When high school seniors—and former couple—Emery and Jake find themselves held hostage in a first grade classroom, they must do all they can to protect the kids. Brian Stutts, a U.S. soldier suffering from Post Traumatic Stress Disorder after serving in Iraq, pulls out his gun to convince the teacher to hand over the son he’s not allowed to check out because of a custody battle. The situation turns deadly when a security guard appears at the door and Stutts impulsively opens fire. When the teacher is carried from the room, the children’s fate is in the hands of Emery and Jake. While Jake searches for a way to communicate with the policemen surrounding the building, Emery, fighting her shyness, fear, and POTS symptoms, tries to reach out to the soldier. She gains a new understanding of what he faced in Iraq, and discovers remarkable strength in his small son.
This Is Not a Drill is a heartbreaking story of a soldier home from war but not quite all there. It’s an unflinching look at PTSD and the ravages of war. This is a heavier YA book but one that I am so glad I read.
Emery and Jake used to be more than friends but now they can barely stand to be the same room together. Emery is a studious girl who knows exactly what she wants in life and what she needs to do to get it. Jake is the exact opposite. No one ever saw them lasting as a couple but even broken up they still care about each other; they just hide it from everyone, even themselves. Long after their break up they are stuck together tutoring the same class of first-graders; the same class of first-graders that is held hostage by a soldier home from war with PTSD. Emery and Jake are all that stand between a crazed gunman and the children and it’s up to them to work together to save everyone, including themselves.
The book is told in alternating point-of-views which really helps get across how Jake and Emery each feel about what is going on and also what went on in their past and how they still feel about each other. Emery is rather hard to connect with at first. She’s a bit too studious and it seems like she is a bit unfeeling. She also has an anxiety disorder which seemed a little unnecessary to me. It just didn’t play a very big role in the story. It was almost like an afterthought. She does become easier to like as the book goes on but since it is such a short book I would have liked to have connected with her from the beginning. Jake, on the other hand, is easy to relate to and he’s super likable. He’s a screw up and he doesn’t think very highly of himself. He knows he’s to blame for his and Emery’s break up and he doesn’t try to cover up what he did. He also knows that some of the things he’s done in the past were beyond stupid and the hostage situation really makes him think back over all of that. I couldn’t help but feel for him and hope that he got a happy ending and was able to make up with Emery and his dad. He’s one of those broken guys that you just want to fix!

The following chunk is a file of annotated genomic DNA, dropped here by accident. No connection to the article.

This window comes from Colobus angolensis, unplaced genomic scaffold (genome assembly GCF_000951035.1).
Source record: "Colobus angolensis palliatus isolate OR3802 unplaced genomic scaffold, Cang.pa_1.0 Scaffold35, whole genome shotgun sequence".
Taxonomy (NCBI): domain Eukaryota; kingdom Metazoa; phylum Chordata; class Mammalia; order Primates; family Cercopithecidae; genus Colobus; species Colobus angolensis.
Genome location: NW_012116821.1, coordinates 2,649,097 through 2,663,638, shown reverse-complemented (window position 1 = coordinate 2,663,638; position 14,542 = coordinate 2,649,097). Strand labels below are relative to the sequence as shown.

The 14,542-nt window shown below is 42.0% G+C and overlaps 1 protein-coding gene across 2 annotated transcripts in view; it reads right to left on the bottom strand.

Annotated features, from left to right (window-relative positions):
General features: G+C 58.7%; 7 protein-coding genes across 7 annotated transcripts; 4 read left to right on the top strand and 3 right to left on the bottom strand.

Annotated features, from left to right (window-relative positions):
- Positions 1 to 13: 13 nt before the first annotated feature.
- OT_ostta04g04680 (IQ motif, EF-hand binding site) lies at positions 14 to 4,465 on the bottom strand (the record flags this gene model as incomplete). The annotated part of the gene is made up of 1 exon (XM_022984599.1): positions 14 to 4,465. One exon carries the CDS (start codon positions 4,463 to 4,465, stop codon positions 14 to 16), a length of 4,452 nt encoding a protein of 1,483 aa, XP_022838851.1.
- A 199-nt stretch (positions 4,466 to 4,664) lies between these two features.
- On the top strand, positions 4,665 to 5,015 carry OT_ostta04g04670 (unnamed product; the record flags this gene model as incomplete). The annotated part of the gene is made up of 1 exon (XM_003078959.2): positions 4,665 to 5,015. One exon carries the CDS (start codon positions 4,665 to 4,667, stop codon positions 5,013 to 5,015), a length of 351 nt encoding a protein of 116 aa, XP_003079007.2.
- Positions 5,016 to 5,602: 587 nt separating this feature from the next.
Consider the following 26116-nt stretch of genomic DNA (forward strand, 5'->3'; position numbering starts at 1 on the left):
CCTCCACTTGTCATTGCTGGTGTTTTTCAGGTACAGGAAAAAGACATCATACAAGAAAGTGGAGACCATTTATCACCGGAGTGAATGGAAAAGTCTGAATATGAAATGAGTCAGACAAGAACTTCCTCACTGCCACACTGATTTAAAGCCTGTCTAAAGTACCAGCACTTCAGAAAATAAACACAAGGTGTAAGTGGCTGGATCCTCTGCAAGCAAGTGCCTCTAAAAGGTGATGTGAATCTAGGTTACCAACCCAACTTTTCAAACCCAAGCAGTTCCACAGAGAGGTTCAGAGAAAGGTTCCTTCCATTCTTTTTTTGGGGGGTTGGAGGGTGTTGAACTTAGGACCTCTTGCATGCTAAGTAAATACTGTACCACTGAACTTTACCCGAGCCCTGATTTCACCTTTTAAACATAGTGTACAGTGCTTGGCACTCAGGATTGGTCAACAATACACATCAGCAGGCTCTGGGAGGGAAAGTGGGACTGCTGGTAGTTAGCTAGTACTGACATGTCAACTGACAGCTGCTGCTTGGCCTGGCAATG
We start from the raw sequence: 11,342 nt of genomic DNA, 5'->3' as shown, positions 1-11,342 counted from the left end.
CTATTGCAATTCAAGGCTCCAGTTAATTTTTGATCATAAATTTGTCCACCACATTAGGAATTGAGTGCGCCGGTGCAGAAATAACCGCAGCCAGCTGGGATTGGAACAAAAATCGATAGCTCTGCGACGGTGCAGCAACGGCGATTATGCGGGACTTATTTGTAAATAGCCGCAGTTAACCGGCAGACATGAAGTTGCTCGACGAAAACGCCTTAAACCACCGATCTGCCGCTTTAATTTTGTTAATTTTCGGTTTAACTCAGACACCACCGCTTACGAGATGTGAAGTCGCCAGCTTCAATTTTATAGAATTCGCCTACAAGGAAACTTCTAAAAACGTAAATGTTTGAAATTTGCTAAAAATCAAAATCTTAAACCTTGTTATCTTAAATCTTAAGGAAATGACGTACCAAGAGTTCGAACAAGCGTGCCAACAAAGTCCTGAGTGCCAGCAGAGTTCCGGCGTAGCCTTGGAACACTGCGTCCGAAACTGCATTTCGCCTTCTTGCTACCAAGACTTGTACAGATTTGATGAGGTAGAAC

The kids were super cute! Each one had a distinct personality and they cracked me up. Beck McDowell captured the innocence of young children and each child will win the heart of every reader out there. The children added a touch of hilarity to an otherwise rather serious book. Of course there were also times when the children were sad and scared but a lot of the time they managed to keep their good humor.
The book is a rather short YA book at only 214 pages and it reads like it’s even shorter. Things really take off from the very beginning and not once does the story slow down. This Is Not a Drill is one of those books that you sit down meaning to read a chapter or two and when you set it down you realize you’ve read the whole thing. It’s impossible to put down and will leave readers thinking.
Overall, This Is Not a Drill is one fabulous contemporary novel that I adored. Beck McDowell has a great debut and I can’t wait to see what she does next.
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